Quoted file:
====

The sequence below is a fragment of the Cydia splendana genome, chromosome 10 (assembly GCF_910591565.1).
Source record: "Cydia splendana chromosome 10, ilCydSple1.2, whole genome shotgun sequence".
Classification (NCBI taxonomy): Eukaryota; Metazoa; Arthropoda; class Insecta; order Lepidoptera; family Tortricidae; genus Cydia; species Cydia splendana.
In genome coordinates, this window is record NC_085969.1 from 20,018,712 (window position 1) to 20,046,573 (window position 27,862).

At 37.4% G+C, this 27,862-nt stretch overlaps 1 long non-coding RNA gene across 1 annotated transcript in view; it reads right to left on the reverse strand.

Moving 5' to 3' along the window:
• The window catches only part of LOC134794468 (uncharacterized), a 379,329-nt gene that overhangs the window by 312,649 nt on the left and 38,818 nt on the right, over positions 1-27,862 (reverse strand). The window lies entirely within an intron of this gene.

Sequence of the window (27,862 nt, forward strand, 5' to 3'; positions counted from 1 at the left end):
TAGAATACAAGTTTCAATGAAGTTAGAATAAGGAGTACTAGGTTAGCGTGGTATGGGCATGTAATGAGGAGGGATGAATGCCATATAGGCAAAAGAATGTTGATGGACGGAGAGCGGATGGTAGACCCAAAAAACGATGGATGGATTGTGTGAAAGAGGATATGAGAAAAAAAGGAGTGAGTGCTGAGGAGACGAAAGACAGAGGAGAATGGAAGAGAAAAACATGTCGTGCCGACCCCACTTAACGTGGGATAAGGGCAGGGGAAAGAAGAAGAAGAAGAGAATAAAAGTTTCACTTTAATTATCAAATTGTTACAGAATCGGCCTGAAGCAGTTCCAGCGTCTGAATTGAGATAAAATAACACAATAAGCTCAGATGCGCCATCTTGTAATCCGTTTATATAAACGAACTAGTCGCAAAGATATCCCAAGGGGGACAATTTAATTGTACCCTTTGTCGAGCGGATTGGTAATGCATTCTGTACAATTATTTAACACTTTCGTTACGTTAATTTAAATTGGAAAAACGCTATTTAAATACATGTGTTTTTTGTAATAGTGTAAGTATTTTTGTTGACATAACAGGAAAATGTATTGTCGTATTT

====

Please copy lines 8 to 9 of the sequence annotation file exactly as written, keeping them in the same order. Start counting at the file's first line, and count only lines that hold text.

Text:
Sequence of the window (27,862 nt, forward strand, 5' to 3'; positions counted from 1 at the left end):
TAGAATACAAGTTTCAATGAAGTTAGAATAAGGAGTACTAGGTTAGCGTGGTATGGGCATGTAATGAGGAGGGATGAATGCCATATAGGCAAAAGAATGTTGATGGACGGAGAGCGGATGGTAGACCCAAAAAACGATGGATGGATTGTGTGAAAGAGGATATGAGAAAAAAAGGAGTGAGTGCTGAGGAGACGAAAGACAGAGGAGAATGGAAGAGAAAAACATGTCGTGCCGACCCCACTTAACGTGGGATAAGGGCAGGGGAAAGAAGAAGAAGAAGAGAATAAAAGTTTCACTTTAATTATCAAATTGTTACAGAATCGGCCTGAAGCAGTTCCAGCGTCTGAATTGAGATAAAATAACACAATAAGCTCAGATGCGCCATCTTGTAATCCGTTTATATAAACGAACTAGTCGCAAAGATATCCCAAGGGGGACAATTTAATTGTACCCTTTGTCGAGCGGATTGGTAATGCATTCTGTACAATTATTTAACACTTTCGTTACGTTAATTTAAATTGGAAAAACGCTATTTAAATACATGTGTTTTTTGTAATAGTGTAAGTATTTTTGTTGACATAACAGGAAAATGTATTGTCGTATTT